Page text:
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Should Students Learn A Musical Instrument Or Play Educational Video Games?

Do you think that educational video games could improve your child’s grades? Do you think that educational video games could teach your child “non-gaming” skills required to achieve success in life?Satta Matka

There is certainly a movement going on in the direction of implementing educational games into the classroom. For better or worse, it will be showing up to a classroom near you. I just don’t want you to get excited just yet.

In this article I will discuss a study done by the DimensionU Gaming Suite, which is becoming a very popular educational video game that schools are beginning to implement in their classrooms. I will then draw a comparison to another “supplemental activity,” which is learning a musical instrument in order to give you a perspective on how to improve your child’s education.

DimensionM is the Math video game of a larger gaming suite called DimensionU that covers other subjects such as Science and Reading. Below you will a read the summary of the study that DimensionU posts on their website.

Case Study: Pender County Study (UNC Wilmington)

Conducted in 2008, this study looks at the effects of DimensionM in the setting of a rural middle school of roughly 500 students, where only 63.1 percent of students were either at or above grade level on state-mandated End-of-Course testing for math.

  • Mean scores increased from 46% on the pre-test to 63% on the post-test
  • Male and female students demonstrated equitable gains

Not bad. The results are certainly encouraging, though after reading the in-depth report, (which I downloaded off their website), I was not as excited as I was when looking at the summary above.

Never Judge A Book By Its Cover

My opinion is that the summary is very misleading. They make it sound like they did the study on 500 students. Look above again. Isn’t that how you interpret the first sentence of the study? In actuality, they did the study on 34 students as it states in the full report. Is it me, or is that a big difference? I don’t know about you, but I don’t like being misled.

The truth is that out of 500 students in that particular middle school, only 63.1% of the students were at or above grade level in their end-of-year exams in Math. However, the gaming study was experimented on only 34 of the 500 students. In the full report, these 34 students were all below-average in Math.

Now, let’s look at the first bullet point of the study above. I don’t like the use of the word “mean.” The word sounds too scientific and covers up the real meaning of the point. Instead of “mean scores,” I would prefer “average scores” in this context. We’re not looking at any complex data here. It’s simply the average pre-test scores of the children before they began the “remediation course” or “gaming course” which I prefer to use.

It’s also important to point out that the students who participated in the study were below-average students with failing grades in Math. So certainly, there would be plenty of room for improvement by having an hour of “supplemental” activities every week for 7 weeks as the full report states. The results were that the average pre-test score went from 46% which is clearly a failing grade, to a 63% which is also a failing grade, though greatly improved.

The second bullet point is true and backed up in the report. Both boys and girls improved equally on average.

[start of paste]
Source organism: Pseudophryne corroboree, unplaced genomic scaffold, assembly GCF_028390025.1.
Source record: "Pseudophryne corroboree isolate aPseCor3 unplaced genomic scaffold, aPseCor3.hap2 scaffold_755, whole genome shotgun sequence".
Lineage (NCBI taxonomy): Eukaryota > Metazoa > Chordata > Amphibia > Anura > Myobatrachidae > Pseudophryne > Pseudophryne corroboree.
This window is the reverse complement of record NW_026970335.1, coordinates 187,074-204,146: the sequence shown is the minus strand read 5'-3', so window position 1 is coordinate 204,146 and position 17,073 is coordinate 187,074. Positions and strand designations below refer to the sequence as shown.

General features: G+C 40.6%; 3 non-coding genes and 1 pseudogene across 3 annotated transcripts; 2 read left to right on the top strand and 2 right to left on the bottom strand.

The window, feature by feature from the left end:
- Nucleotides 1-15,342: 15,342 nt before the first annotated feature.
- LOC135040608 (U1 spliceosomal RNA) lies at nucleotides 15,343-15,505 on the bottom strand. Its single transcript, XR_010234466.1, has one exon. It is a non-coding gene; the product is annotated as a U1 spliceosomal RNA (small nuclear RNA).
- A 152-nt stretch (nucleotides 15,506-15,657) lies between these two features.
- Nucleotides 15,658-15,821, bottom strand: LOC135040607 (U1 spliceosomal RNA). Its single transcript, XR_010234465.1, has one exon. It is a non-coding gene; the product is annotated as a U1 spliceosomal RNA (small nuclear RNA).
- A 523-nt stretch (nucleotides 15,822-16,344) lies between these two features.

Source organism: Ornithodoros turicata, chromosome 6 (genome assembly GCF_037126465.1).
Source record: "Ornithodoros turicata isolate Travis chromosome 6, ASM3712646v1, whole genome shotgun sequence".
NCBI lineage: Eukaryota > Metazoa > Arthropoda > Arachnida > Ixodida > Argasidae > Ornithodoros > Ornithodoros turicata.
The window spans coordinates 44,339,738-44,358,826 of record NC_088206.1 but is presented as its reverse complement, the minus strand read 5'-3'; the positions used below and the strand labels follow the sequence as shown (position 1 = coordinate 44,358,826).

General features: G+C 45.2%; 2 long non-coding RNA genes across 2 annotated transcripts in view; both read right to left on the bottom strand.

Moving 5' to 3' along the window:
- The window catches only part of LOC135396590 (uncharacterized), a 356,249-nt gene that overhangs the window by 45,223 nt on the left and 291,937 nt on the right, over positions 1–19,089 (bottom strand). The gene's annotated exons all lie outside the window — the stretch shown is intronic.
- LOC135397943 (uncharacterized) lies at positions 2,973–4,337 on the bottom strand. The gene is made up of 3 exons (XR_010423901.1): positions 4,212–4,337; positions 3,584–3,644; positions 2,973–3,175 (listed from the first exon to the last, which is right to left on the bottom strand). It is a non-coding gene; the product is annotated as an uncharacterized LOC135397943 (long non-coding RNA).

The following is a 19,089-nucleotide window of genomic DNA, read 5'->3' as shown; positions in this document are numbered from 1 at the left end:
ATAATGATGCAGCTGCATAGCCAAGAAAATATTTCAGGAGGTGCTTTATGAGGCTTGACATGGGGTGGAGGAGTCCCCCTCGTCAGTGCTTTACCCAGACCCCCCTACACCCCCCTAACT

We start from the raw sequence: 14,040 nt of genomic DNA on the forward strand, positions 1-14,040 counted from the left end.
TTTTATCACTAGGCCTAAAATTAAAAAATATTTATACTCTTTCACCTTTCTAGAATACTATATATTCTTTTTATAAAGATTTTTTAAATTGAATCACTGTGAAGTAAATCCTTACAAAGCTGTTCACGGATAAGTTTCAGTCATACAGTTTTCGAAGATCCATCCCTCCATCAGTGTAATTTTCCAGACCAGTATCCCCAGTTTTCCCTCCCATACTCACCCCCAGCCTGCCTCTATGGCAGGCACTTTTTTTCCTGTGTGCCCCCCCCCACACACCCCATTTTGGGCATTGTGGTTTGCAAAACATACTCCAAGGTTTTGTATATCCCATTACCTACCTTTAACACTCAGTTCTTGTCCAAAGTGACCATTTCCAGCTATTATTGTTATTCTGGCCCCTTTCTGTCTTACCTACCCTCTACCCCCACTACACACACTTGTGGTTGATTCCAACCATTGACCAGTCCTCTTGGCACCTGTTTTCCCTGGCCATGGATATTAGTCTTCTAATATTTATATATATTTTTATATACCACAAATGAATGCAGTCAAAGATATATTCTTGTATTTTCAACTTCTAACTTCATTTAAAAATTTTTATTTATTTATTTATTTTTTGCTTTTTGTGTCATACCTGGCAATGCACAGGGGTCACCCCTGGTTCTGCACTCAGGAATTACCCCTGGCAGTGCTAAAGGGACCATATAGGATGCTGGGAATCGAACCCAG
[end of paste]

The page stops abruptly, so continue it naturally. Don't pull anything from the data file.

So What Else Is Wrong About This Study?

There are still some “unknowns” about this study and educational video games in general. One is, (and the full report acknowledges), that we still don’t know what the results would be of the games on standardized test scores. A second unanswered question is, How would the skills attained through educational gaming be useful in non-gaming situations? And thirdly, What are the cognitive processes used to employ these games and how can they be or could be applied to develop other academic and life skills?

I have one more big question about these games, since they claim to have an instructional component to them. DimensionM has an instructional section where students can go to in order to learn the material necessary to move on to the next level in the adventure. They must master the material to advance forward in the game.

I would like to know, if the game asks the exact same question in every level, so that the student can guess and use the process of elimination in order to move to the next level. If that’s the case, what are the students actually learning? They would just be memorizing answers if this is the case. Unfortunately, I don’t have the answer because there is no information regarding this issue in the full report.

Is This An Attack On Educational Video Games?

If you’ve read this far, you may infer that I’m attacking DimensionM and other educational video games.

I am not attacking educational video games in general. I am personally in favor of some supplemental activity to improve test scores. Clearly, scores can improve with the implementation of this game. What I am attacking, is the misleading studies that put this game and others in a more favorable light than they should be.

I would like to know if this game would improve the already above-average students’ grades in Math. I would like to know if this game can only improve a failing students grades to barely passable levels, or can it make a good student “great.” I’m thinking about how our students can compete with rest of the world and not just trying to help the below-average ones.

What is the difference between two students that take the same exact class with the same teacher and one fails and the other gets an A? Is it about the parents and the home environment, or something neurological or chemical? Can gaming solve all of these problems?

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